“In simple terms, we don’t care if it’s a Renault or a Peugeot,” he continues. “Because our suppliers know our business intimately, we will take the lowest-cost vehicle that meets the overall service requirements that we have defined.”
Though the fleet function is centrally led, ISS works from the bottom up when considering which vehicles should make the final shortlist for its global fleet. That ensures that local needs such as tax regimes and accounting rules are taken into consideration from the start.
“Our overall global menu is the same but locally we can tailor the spec of the vehicle to the requirements,” Alsø explains. “The Netherlands has the strictest emissions regulations in Europe, so we tailor our fleet composition to suit that market. In France, there is a strong focus on French manufacturers, so our vehicle list there caters for that.”
In touch with the supply chain
The company’s head of fleet travels to more than 30 countries annually and sits down with the local ISS fleet, finance or HR teams along with the local OEMs and leasing company representatives. Their preferences feed back to the head of iss group fleet management and his multinational team of category decision-makers who tweak that year’s global list to maintain the lowest TCO for each segment band.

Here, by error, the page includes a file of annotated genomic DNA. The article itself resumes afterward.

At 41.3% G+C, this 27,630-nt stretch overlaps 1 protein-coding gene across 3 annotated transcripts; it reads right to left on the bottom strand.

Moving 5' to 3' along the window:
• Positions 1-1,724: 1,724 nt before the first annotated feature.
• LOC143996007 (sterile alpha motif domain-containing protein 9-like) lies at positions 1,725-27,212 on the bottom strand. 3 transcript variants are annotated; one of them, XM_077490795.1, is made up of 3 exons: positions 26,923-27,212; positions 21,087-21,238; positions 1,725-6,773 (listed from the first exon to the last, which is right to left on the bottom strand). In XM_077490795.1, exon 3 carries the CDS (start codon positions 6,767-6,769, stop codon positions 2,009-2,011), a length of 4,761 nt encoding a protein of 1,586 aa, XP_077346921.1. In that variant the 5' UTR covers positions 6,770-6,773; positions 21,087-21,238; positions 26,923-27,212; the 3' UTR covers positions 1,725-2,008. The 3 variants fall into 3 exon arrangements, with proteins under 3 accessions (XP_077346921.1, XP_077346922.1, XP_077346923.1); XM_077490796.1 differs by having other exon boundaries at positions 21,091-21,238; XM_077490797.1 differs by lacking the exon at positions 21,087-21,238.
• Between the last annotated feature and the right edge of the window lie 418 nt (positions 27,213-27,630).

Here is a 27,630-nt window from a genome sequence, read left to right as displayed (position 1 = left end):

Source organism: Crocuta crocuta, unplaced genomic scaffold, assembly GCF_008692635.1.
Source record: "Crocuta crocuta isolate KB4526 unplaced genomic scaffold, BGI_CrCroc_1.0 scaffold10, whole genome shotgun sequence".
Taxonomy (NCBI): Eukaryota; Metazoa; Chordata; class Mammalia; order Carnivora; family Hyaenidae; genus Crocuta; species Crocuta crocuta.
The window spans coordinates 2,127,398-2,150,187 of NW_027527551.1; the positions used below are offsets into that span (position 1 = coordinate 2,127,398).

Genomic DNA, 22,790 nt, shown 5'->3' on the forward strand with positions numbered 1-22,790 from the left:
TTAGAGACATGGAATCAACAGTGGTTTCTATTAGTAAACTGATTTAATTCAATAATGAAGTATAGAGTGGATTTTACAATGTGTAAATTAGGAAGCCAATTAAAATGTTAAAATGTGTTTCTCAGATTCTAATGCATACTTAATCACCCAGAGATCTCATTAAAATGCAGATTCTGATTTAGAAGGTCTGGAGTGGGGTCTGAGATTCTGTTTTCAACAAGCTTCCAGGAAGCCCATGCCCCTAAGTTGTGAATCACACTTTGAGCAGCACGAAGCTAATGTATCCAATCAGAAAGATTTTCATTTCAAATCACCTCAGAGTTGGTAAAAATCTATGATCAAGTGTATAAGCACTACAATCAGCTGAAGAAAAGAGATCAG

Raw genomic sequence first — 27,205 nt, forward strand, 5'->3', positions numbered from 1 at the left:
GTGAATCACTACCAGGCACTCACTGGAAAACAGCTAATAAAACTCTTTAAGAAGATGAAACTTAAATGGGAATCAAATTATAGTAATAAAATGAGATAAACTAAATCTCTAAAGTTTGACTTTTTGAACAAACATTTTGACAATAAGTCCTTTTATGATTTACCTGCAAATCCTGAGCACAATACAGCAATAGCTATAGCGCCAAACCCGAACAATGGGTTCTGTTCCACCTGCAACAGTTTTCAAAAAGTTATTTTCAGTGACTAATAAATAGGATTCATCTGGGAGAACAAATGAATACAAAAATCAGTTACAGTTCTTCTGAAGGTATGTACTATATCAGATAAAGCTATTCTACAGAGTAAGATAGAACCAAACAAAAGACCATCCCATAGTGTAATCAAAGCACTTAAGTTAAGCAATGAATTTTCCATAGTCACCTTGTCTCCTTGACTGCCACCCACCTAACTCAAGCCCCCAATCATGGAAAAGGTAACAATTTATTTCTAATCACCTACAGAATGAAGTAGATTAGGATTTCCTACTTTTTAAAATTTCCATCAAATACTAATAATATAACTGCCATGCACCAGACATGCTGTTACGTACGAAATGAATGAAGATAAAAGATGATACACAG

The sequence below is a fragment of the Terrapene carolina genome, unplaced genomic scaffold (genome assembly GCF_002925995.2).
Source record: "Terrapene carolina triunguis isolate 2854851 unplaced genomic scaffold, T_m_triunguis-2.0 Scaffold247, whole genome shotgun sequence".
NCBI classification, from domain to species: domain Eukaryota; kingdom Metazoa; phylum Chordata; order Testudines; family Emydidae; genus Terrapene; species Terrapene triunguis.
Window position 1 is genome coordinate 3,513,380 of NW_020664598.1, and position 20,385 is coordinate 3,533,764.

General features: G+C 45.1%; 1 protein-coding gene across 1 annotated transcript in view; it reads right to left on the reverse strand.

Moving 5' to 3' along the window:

“The key is the process and employing a standard way of analysing TCO,” says Alsø. “Our TCO model lets us look at cost in exactly the same way in every country. We have used it to source over 10,000 vehicles globally in the past three years.”
This approach streamlines the vehicles roster, with Renault-Nissan and Peugeot-Citroen now the main suppliers. Introduced just over three years ago, the first OEM agreements under LSI went live on 1 January 2014. Those saw the number of primary and operational brands within the fleet fall from eight to three overnight.
“In the beginning, there was a lot of discussion, but now we have no maverick local choices,” says Alsø. “There is 100% local compliance with our supplier strategy, and we have architected it that way from the beginning.”
ISS’s LSI platform provides the management information to base this strategy on. Built on an esourcing system from vendor Scanmarket, its cloud infrastructure makes it easy to access centrally and locally in each market.
“When we go through what we call a local LSI to select and negotiate the supply of vehicles in each country, we analyse around 140,000 data points,” says Alsø. “All the way from the funding costs, the cost of the vehicles and their options down to the fuel costs, the insurance and repair elements.”
The LSI platform is instrumental in helping ISS optimise vehicle choice to better match business needs. The Right Sizing project run two years ago in the UK is a great example, bringing together 14 operational directors to revamp the service-vehicle list.
Demonstrations and test drives showed that smaller, lower-specification vehicles could replace many incumbent choices for light commercial vehicles (LCVs). By dropping down from a LCV C size to an LCV B van, ISS reduced TCO by more than 30%.
“Engaging with operations is an interesting exercise because the most money you can save is simply by not buying,” muses Alsø. “That way, you not only lower the amount of money you pay for the vehicle, you also actually lower the overall requirement, which lets you reduce TCO a lot further.”